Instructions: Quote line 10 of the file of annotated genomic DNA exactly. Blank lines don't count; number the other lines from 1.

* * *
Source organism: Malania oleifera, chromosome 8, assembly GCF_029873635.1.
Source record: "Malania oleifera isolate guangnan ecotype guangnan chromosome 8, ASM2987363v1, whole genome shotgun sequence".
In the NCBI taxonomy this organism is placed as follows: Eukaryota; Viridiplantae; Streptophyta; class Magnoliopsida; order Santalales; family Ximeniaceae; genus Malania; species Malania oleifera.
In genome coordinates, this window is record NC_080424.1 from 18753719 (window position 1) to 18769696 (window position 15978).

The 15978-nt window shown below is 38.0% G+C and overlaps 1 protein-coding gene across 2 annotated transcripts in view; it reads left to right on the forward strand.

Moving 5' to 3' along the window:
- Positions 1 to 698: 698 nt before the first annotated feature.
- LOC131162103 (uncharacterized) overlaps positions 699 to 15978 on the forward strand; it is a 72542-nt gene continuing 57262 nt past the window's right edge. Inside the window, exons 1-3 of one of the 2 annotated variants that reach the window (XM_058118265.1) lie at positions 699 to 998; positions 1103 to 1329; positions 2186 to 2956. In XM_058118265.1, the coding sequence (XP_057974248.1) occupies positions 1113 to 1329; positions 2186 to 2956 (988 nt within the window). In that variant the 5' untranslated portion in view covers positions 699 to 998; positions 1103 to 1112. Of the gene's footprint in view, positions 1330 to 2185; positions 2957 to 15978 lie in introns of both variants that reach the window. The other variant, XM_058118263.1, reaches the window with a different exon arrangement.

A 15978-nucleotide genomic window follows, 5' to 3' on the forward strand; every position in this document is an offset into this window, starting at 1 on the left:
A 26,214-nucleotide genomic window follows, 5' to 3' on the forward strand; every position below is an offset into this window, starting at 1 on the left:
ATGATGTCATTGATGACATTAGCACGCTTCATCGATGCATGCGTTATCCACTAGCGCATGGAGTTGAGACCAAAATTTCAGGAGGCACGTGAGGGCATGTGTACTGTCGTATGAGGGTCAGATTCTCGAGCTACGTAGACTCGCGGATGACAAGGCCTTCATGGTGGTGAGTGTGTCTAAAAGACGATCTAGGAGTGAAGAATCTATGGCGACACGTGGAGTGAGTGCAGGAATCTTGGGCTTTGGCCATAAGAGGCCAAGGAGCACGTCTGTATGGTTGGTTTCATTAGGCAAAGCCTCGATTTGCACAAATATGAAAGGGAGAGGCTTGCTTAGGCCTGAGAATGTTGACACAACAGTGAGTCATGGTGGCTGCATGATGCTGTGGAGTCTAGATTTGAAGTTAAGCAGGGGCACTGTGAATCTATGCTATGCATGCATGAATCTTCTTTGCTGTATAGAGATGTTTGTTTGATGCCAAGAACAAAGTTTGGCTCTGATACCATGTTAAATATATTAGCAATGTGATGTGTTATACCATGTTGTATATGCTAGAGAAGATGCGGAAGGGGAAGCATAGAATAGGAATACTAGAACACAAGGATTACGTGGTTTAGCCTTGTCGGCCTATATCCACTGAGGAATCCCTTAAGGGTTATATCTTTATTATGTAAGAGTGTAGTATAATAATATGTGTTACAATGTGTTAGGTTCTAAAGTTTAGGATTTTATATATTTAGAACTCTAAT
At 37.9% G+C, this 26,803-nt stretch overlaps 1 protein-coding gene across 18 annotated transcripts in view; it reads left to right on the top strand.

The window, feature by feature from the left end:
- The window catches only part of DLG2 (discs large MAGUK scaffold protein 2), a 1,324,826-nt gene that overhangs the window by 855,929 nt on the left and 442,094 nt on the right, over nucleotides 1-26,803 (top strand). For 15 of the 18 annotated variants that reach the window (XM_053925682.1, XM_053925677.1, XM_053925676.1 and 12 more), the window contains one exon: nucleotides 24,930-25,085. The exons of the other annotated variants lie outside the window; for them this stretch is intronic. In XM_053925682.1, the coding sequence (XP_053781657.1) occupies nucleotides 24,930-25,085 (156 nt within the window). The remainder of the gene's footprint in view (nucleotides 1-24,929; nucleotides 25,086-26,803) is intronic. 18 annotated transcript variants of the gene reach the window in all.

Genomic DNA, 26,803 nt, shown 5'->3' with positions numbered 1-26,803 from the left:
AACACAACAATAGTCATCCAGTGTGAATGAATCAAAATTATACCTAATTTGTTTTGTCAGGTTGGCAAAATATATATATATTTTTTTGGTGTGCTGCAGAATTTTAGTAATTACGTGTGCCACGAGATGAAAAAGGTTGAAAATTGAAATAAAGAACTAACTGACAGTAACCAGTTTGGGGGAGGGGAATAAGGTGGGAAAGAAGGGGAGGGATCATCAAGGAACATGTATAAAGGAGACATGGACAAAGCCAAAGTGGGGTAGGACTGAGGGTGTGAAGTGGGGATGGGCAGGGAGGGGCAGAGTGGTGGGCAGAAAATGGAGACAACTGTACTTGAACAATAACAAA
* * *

A 26,214-nucleotide genomic window follows, 5' to 3' on the forward strand; every position below is an offset into this window, starting at 1 on the left: